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Busting mental health myths

Your Care, Women's Health, Men's Health

Nearly one in five adults in the U.S. will experience a diagnosable mental health illness during their lifetime. “Because misperceptions and stigma about mental disorders still abound, many people who struggle with depression, anxiety, substance use disorders, etc. don’t get the help they need,” says Dr. Pritham Raj, medical director of Adventist Health Portland’s Emotional Wellness Center.

Here's a look at six mental health myths that need debunking:

Myth: Mental health problems are a sign of weakness.

Reality: They're never the fault of someone who has one. Mental health problems are a treatable medical disorder, not a character flaw. Many factors play a role in how and why someone develops a mental health illness, including brain chemistry, genes that may run in families, and stressful or traumatic events.

Myth: Children never experience a mental health problem.

Reality: In half of people with a mental health illness, the first warning signs appear before age 14. And even very young children can show signs of mental distress.

Myth: Therapy is a waste of time.

Reality: Research shows that therapy, which is typically short-term, is very effective at helping people recover from a mental illness. “Psychotherapy is an important part of a multi-faceted approach to mental health treatment,” says Dr. Raj. “Depending on the severity of illness, therapy often works best when combined with medication and regular physical activity such as walking.” When those are part of a treatment plan, up to 90 percent of all people see an improvement in their symptoms.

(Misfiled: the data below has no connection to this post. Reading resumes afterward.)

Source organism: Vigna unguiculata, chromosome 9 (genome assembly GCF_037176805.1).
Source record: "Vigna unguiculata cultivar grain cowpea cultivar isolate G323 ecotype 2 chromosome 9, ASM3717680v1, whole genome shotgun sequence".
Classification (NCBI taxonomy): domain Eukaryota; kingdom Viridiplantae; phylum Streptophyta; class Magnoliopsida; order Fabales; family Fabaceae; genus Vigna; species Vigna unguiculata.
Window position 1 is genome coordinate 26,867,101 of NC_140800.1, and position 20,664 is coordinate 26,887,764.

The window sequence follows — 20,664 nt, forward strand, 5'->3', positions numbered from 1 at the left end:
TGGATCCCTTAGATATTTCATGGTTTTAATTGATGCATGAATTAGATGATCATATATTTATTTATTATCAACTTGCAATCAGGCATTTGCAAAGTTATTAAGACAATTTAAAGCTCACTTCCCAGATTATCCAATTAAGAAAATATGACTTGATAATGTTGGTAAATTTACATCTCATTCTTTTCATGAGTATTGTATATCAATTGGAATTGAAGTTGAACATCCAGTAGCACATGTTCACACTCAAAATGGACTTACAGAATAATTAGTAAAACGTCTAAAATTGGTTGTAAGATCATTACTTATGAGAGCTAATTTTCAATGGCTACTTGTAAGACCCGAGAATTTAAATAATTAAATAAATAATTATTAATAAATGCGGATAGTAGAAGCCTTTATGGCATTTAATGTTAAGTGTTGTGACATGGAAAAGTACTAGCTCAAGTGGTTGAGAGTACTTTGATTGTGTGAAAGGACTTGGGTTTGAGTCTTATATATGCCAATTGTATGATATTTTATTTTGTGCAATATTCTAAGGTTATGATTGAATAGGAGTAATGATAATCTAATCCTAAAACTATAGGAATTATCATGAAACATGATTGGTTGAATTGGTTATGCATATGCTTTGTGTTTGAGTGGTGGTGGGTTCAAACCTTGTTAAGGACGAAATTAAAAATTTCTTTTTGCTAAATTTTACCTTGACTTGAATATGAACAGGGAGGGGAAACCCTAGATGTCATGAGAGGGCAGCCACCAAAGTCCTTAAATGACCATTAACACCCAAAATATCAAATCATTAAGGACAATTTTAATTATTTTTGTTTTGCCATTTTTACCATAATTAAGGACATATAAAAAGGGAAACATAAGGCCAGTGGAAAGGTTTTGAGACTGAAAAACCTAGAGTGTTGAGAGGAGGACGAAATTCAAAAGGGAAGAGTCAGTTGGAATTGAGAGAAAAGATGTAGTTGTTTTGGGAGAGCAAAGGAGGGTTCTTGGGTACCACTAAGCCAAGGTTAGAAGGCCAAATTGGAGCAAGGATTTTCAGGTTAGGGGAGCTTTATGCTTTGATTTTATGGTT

Myth: People who are mentally ill are violent.

Reality: The vast majority of people with a mental health problem are not violent. In fact, only between 3 and 5 percent of violent acts are attributable to people with a severe mental illness. Chances are you know someone with a mental health illness but don't realize it. That's because mental illness is often a hidden disease — many people who struggle with it remain highly productive members of society.

Myth: There's not much you can do for people with mental health problems.

Reality: You can make a big difference in someone's life. Only 44 percent of adults and less than 20 percent of children with mental health problems get the treatment they need. So if someone you know is struggling mentally, reach out. “When someone has the flu, we offer to bring them soup. When someone has a broken leg, we get them to the emergency room. When someone has symptoms of mental illness, we need to let them know we are here to listen and help them find the mental health services they need,” says Dr. Raj.

Integrated mental health care

Your mental and emotional wellness is just as important as your physical health. When you come to Adventist Health Portland, you get an integrated team offering comprehensive health care that treats your mind, body and spirit. That’s why we offer individual counseling in many of our primary care clinics, as well as in our sleep clinic.

To schedule an initial appointment, call 503-261-6929. Our team will match you with the clinic location and counselor that works best for you.